And when the absolutely breathtaking advances in biochemistry reveal the phenomenal complexity of even the simplest building blocks of life, do they express second thoughts? They do not. They just redouble their efforts to keep the ping pong balls underwater. If you think of a cell as a factory, protein molecules are the machines on the factory floor that carry out the various processes necessary for the life and work of the cell and there are a very, very large number of very sophisticated processes that must be carried out; from manufacture to information storage to the replication of the entire factory in a moment of time. Each protein is a micro-miniaturized machine that would have to be magnified a million times for it to be visible to the human eye. Most proteins consist of some several thousand atoms folded into an immensely complex spatial arrangement. Proteins that perform different functions in the cell have different structures but they are all fantastically complex in structure and function. Does the necessary assumption that all of this fantastic complexity and all of this perfection of design came to pass accidentally trouble the Darwinist? It does not.
And when the statisticians report that the probability of even one of those simple building blocks of life, a single protein, being formed randomly can now be calculated and is vanishingly small, effectively zero, do these scientists gather around the water cooler and admit to one another that perhaps they bet on the wrong horse and that the theory of evolution has now to be given up as a bad job. They do not. Nothing shakes their confidence. Nothing deters them from asserting it as proven fact. They will not give in because the alternative – the acknowledgement of the infinite personal God as the creator of heaven and earth – is strictly forbidden. It comes with implications that are genuinely horrific to them. The truth that nature reveals about God is something to suppress, not something to face. Why?
Because with God comes the reality of sin and guilt and punishment. With God come God’s law and the necessity of obedience. Sinful rebels do not, will not accept this outcome. It is hardly only Thomas Huxley and Margaret Mead that have admitted that believing in evolution and denying God actually brings some real comfort to the human soul. It is the sub-text of many recent books and articles. The idols of the ancient world performed this same function. They cared nothing about ethics. They made no demands on your way of life. You had to offer your sacrifices but you could live as you pleased. That is why idolatry was so popular: idols are precisely not like the living and holy God. And the idols of the modern world are little different. Naturalism, the idea that the world, that nature is all there is, that it created itself, delivers one from any accountability to a God who condemns sin. It was this phenomenon that Czeslaw Milosz, the Polish poet and Nobel winner, was commenting on when he wrote in one of his works [Roadside Dogs]:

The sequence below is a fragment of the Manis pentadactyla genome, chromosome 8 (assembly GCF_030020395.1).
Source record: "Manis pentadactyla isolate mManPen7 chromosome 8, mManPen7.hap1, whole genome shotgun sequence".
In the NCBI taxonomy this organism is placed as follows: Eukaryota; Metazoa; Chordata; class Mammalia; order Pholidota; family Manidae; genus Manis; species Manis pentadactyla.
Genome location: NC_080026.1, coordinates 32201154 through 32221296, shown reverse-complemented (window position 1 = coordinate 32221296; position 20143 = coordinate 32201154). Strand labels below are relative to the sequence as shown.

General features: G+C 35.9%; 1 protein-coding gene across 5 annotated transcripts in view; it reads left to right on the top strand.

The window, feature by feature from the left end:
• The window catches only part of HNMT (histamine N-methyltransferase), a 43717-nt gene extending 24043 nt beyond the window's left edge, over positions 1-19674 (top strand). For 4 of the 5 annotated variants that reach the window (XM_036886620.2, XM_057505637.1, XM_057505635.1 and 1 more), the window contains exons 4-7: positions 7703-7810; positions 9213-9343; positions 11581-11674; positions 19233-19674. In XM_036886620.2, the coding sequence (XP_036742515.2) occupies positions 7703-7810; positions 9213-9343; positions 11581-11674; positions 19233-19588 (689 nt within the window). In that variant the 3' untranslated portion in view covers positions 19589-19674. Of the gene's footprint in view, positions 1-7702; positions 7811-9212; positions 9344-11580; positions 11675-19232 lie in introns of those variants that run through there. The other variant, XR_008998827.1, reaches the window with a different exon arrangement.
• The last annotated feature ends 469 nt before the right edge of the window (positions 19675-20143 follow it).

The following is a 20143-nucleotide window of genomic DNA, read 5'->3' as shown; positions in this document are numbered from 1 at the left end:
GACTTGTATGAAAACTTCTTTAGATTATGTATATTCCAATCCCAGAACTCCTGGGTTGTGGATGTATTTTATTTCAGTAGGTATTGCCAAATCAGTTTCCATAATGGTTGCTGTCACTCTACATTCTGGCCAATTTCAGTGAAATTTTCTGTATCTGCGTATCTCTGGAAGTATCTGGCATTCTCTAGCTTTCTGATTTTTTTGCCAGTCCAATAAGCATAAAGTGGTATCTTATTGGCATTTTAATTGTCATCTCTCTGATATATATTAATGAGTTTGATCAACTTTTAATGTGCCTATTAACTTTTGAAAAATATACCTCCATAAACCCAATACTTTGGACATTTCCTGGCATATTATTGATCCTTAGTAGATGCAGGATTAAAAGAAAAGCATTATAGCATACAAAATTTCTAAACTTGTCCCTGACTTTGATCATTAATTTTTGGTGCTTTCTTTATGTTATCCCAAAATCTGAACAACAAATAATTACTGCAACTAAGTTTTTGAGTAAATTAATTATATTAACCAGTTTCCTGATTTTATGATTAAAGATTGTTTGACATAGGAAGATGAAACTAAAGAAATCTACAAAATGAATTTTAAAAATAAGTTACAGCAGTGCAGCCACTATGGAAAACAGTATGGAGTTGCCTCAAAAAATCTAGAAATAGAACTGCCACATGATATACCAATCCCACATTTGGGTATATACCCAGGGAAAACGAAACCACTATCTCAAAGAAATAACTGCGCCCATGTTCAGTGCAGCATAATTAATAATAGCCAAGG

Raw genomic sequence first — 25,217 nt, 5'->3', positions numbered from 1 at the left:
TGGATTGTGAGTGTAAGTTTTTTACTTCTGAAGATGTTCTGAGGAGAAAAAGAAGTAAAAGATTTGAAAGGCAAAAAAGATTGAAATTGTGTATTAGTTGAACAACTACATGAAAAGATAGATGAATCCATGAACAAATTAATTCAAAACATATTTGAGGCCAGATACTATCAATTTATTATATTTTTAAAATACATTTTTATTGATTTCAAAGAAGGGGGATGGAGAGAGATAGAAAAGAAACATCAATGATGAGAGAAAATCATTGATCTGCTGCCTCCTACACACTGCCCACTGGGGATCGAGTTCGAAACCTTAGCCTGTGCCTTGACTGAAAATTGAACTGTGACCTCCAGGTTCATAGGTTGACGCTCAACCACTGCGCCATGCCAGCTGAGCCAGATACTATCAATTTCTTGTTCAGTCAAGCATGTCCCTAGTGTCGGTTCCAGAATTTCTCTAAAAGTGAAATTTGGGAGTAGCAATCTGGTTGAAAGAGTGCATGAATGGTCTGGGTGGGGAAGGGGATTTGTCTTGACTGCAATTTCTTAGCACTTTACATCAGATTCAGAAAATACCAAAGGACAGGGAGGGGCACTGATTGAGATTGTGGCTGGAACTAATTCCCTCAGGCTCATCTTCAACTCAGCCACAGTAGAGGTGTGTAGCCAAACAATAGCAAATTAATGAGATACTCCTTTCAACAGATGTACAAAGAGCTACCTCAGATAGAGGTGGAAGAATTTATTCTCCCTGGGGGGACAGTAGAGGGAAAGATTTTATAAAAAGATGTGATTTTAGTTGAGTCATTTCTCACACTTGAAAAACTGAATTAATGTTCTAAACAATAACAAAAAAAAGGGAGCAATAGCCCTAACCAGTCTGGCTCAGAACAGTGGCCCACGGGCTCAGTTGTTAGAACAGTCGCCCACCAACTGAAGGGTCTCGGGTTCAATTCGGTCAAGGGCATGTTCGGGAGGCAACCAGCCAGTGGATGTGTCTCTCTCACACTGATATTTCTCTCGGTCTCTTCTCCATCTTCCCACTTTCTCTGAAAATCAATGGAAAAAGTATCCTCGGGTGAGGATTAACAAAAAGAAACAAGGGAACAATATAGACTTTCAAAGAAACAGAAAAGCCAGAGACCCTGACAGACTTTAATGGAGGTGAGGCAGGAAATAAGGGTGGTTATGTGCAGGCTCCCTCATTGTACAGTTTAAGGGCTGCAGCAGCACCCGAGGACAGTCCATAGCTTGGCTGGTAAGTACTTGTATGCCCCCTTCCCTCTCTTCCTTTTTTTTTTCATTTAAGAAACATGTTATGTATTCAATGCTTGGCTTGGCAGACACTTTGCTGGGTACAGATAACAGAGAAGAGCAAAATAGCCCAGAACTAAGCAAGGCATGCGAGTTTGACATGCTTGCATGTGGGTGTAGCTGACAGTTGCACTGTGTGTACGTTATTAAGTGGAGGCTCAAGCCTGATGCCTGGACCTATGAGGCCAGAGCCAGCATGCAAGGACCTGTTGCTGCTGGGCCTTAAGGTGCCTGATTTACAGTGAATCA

“Religion, opium of the people. [So said Karl Marx.] To those suffering pain, humiliation, illness, and serfdom, it promised a reward in the afterlife. And now we are witnessing a transformation. A true opium for the people is a belief in nothingness after death – the huge solace of thinking that for our betrayals, greed, cowardice, murders we are not going to be judged.” [Cited by R.J. Neuhaus, First Things (Nov. 2008) 70.
Evolution, in other words, is an addiction, like heroin. The addict cannot give it up. It is his only peace. In naturalism one’s accountability, such as it may be, is only to nature and to the laws of nature. Whereas there are rewards and punishments with God, there are only consequences with nature and only limited ones at that. Naturalism frees man from his sin and from the guilt of sin by extinguishing the very existence of sin. For sin requires a person whose standards have been violated; someone with the right to impose those standards, and someone with the power to enforce them and to judge your conformity to them. You cannot sin against nature. Nature does not know whether you have done right or wrong and it does not care.
In other words, there is something deeply spiritual at work in man’s view of the world and of himself. There is a deep reason that the evolutionist is not worried when the fossils don’t support him, or the gay rights activist is not troubled by the causes, the nature, and the consequences of homosexuality, or the naturalist does not despair to believe that life, being an accident, means nothing, and that death is the end of all human hopes and longings. These convictions are coming up from deep within him or her and are the inevitable expression of his or her rebellion against God and, consequently, his or her suppression of the truth. To give up these convictions would be, in effect, to submit to God, to his existence, to his rule, to his judgment, and to his salvation. This man will not do; this man has never done apart from the grace of God in Christ and the working of the Holy Spirit. There is a reason why George Bernard Shaw described the reception of Darwin’s Origin of the Species in 1859 by saying, “the world leapt at Darwin.” Darwin provided them a theory by which to justify their fondest wish: that they could eliminate the living God from their world. They are not about to give up that project because of some problems with the evidence, however severe those problems may prove.